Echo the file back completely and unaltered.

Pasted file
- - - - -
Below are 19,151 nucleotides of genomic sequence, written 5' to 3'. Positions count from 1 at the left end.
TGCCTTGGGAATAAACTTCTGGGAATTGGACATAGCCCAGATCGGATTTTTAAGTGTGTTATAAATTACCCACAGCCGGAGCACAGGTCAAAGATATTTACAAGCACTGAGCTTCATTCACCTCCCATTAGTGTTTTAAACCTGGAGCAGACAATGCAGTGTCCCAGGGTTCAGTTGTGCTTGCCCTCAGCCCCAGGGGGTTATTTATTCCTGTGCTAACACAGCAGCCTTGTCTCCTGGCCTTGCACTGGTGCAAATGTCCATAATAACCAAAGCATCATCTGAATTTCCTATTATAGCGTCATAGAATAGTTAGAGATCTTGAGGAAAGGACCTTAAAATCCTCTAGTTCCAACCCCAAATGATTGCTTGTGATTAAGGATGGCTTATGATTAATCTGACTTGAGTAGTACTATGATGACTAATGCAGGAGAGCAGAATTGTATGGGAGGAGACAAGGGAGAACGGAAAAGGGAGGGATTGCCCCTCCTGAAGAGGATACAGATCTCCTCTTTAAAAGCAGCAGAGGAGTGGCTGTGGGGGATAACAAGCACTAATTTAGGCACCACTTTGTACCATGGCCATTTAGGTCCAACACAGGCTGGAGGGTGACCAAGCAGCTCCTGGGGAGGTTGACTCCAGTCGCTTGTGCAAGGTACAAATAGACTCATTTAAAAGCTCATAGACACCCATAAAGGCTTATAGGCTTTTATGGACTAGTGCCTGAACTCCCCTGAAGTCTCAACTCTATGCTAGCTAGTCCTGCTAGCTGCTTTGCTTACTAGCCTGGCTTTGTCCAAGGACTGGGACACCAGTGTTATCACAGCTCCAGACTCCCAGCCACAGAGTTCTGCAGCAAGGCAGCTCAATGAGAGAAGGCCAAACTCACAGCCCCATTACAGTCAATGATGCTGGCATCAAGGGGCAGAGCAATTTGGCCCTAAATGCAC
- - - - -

Below are 19,151 nucleotides of genomic sequence, written 5' to 3'. Positions count from 1 at the left end.
TGCCTTGGGAATAAACTTCTGGGAATTGGACATAGCCCAGATCGGATTTTTAAGTGTGTTATAAATTACCCACAGCCGGAGCACAGGTCAAAGATATTTACAAGCACTGAGCTTCATTCACCTCCCATTAGTGTTTTAAACCTGGAGCAGACAATGCAGTGTCCCAGGGTTCAGTTGTGCTTGCCCTCAGCCCCAGGGGGTTATTTATTCCTGTGCTAACACAGCAGCCTTGTCTCCTGGCCTTGCACTGGTGCAAATGTCCATAATAACCAAAGCATCATCTGAATTTCCTATTATAGCGTCATAGAATAGTTAGAGATCTTGAGGAAAGGACCTTAAAATCCTCTAGTTCCAACCCCAAATGATTGCTTGTGATTAAGGATGGCTTATGATTAATCTGACTTGAGTAGTACTATGATGACTAATGCAGGAGAGCAGAATTGTATGGGAGGAGACAAGGGAGAACGGAAAAGGGAGGGATTGCCCCTCCTGAAGAGGATACAGATCTCCTCTTTAAAAGCAGCAGAGGAGTGGCTGTGGGGGATAACAAGCACTAATTTAGGCACCACTTTGTACCATGGCCATTTAGGTCCAACACAGGCTGGAGGGTGACCAAGCAGCTCCTGGGGAGGTTGACTCCAGTCGCTTGTGCAAGGTACAAATAGACTCATTTAAAAGCTCATAGACACCCATAAAGGCTTATAGGCTTTTATGGACTAGTGCCTGAACTCCCCTGAAGTCTCAACTCTATGCTAGCTAGTCCTGCTAGCTGCTTTGCTTACTAGCCTGGCTTTGTCCAAGGACTGGGACACCAGTGTTATCACAGCTCCAGACTCCCAGCCACAGAGTTCTGCAGCAAGGCAGCTCAATGAGAGAAGGCCAAACTCACAGCCCCATTACAGTCAATGATGCTGGCATCAAGGGGCAGAGCAATTTGGCCCTAAATGCAC